Abstract: In observational studies, selection bias will be completely removed only if the selection mechanism is ignorable, namely, all confounders of treatment selection and potential outcomes are reliably measured. Ideally, well-grounded substantive theories about the selection process and outcome-generating model are used to generate the sample of covariates. However, covariate selection is more heuristic in actual practice. Using two empirical data sets in a simulation study, we investigate four research questions about bias reduction when the selection mechanism is not known but many covariates are measured: (1) How important is the conceptual heterogeneity of the covariate domains in the data set? (2) How important is the number of covariates assessing each domain? (3) What are the joint effects of this conceptual heterogeneity and of the number of covariates per domain? (4) What happens to bias reduction when the set of covariates is deliberately impoverished by removing the covariates most responsible for selection bias, thus ensuring a slightly smaller but still heterogeneous set of covariates? The results indicate: (1) increasingly more bias is reduced as the number of covariate domains and the number of covariates per domain increase, though the rate of bias reduction is diminishing in each case; (2) sampling covariates from multiple heterogeneous covariate domains is more important than choosing many measures from fewer domains; (3) the most heterogeneous set of covariate domains removes almost all of the selection bias when at least five covariates are assessed in each domain; and (4) omitting the most crucial covariates generally replicates the pattern of results due to the number of domains and the number of covariates per domain, but the amount of bias reduction is less than when all variables are included and will surely not satisfy all consumers of causal research.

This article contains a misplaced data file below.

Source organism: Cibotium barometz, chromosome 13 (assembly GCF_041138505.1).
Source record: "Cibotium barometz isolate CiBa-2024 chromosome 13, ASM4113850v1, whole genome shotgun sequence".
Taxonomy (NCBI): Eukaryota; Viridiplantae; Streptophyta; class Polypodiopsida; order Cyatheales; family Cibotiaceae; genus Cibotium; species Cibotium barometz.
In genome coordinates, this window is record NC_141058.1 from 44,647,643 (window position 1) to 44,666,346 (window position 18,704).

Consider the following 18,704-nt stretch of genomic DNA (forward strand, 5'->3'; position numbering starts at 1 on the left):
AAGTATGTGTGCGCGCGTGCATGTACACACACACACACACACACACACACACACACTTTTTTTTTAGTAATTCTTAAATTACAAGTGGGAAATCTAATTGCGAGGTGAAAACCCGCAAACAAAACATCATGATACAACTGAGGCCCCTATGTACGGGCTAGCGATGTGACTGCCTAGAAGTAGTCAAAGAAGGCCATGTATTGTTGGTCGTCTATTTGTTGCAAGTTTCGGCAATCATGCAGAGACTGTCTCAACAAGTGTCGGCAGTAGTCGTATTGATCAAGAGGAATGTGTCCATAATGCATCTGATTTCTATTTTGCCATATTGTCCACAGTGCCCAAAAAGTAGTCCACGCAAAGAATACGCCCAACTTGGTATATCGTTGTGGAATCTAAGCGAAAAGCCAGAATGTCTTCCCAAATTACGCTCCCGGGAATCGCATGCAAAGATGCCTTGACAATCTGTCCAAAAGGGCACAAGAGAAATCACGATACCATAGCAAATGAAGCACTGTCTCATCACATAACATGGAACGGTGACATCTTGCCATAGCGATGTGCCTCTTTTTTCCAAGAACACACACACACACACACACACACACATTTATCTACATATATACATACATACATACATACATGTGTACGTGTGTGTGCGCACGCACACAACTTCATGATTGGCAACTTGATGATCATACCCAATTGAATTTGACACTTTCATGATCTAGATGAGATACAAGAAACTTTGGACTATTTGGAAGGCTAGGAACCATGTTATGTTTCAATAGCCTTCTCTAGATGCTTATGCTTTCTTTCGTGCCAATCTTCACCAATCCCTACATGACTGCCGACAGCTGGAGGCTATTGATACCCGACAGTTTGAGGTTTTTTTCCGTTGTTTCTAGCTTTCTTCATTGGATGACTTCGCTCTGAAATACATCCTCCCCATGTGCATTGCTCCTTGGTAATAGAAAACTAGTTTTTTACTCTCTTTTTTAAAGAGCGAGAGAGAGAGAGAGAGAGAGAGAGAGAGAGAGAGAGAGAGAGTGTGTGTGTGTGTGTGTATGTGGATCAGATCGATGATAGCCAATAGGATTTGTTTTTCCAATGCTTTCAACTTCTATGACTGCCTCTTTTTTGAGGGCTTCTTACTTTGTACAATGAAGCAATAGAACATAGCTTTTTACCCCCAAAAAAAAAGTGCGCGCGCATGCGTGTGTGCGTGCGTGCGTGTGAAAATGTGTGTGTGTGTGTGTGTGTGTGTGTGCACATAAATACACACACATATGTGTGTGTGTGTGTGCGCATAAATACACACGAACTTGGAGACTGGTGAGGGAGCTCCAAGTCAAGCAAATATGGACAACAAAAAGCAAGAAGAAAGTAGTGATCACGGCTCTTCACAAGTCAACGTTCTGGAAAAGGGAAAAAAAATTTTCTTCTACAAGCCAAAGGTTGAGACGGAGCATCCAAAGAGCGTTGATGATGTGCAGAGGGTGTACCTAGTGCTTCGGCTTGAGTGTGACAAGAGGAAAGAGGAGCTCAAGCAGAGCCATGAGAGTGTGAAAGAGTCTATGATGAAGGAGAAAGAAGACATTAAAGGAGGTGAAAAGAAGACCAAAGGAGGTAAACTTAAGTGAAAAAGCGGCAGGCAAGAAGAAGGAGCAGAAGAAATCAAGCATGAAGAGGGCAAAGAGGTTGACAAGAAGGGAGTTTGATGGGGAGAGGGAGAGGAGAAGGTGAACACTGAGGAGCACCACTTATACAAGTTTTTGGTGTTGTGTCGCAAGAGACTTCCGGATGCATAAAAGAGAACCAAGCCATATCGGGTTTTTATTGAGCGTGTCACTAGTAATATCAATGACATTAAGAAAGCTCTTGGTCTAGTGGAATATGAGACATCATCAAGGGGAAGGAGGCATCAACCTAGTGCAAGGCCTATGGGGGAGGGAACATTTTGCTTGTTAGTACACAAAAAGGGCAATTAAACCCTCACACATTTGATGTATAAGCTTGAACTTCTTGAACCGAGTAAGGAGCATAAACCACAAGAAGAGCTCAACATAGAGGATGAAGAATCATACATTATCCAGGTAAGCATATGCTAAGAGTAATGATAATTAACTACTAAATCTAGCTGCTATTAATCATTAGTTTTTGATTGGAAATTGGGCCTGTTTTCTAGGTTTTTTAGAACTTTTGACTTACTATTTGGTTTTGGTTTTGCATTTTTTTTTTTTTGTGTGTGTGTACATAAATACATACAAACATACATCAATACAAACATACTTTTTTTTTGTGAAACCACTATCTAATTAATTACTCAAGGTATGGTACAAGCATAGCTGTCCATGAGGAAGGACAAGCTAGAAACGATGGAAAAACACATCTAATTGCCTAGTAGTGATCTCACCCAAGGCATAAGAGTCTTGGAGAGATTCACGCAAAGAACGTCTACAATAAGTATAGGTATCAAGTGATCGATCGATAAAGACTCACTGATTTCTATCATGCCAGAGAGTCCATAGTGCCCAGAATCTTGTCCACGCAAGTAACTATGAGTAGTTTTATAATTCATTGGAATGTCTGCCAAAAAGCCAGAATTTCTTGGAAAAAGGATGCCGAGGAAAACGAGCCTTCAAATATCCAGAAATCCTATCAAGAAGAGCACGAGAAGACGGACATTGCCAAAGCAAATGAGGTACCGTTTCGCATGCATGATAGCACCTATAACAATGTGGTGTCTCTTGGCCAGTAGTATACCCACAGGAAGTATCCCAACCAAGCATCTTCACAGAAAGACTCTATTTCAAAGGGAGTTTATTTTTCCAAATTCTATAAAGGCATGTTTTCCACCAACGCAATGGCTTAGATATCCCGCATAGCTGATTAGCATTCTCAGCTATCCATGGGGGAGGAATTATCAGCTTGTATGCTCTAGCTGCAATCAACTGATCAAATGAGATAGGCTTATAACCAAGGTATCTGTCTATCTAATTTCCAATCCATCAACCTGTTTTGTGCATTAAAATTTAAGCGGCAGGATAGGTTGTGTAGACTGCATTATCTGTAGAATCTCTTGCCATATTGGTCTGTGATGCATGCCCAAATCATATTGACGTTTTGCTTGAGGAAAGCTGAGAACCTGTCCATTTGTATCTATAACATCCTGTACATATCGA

- Observational study, causal inference, propensity score, covariate selection
ASJC Scopus subject areas